CONTRACT Artists ARTICLE:  Multi-million selling solo artist Seal was managed by John Wadlow under a management agreement signed in 1990. In 1995 Seal wanted out. The two of them signed a settlement agreement that year terminating the management agreement and providing for continuing commission to be paid to Wadlow on Seal’s first two albums, “Seal” and “Seal II”. Seal stopped paying the commission in around 2001. Wadlow issued proceedings. Seal defended the claim alleging amongst other things undue influence and restraint of trade. The judge (Mr Justice Gray) found that Wadlow was entitled to his commission. Under the management agreement Wadlow received commission at the customary rate of 20%. But the agreement was, by today’s standards, unusual in two respects. Firstly, Wadlow’s entitlement to commission after the end of the term of the management agreement went on forever at the full rate. Almost always these days, there is a tapering or “sunset” provision reducing and then extinguishing the former manager’s post-term commission over a period of years. Secondly, Wadlow was entitled to commission on Seal’s income from a publishing deal signed in 1989 between Seal and a Wadlow co-owned company. So Wadlow was receiving management commission on Seal’s publishing income…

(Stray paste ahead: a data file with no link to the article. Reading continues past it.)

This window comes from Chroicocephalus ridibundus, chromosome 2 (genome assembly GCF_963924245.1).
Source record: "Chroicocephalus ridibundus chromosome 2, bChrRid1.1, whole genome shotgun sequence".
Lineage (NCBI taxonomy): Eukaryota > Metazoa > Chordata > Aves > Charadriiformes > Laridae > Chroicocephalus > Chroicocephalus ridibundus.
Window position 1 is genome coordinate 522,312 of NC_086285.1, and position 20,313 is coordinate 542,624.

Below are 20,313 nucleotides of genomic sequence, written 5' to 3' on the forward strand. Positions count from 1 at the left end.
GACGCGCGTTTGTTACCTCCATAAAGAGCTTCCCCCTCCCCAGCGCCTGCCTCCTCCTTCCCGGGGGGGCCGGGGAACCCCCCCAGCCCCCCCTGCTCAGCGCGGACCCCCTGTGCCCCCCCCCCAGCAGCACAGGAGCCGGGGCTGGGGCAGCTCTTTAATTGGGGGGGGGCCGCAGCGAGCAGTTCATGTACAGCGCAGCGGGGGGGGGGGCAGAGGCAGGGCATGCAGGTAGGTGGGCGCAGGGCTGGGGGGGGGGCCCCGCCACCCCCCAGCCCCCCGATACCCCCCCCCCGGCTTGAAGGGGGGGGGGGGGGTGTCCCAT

Seal must pay £1 million to ex-manager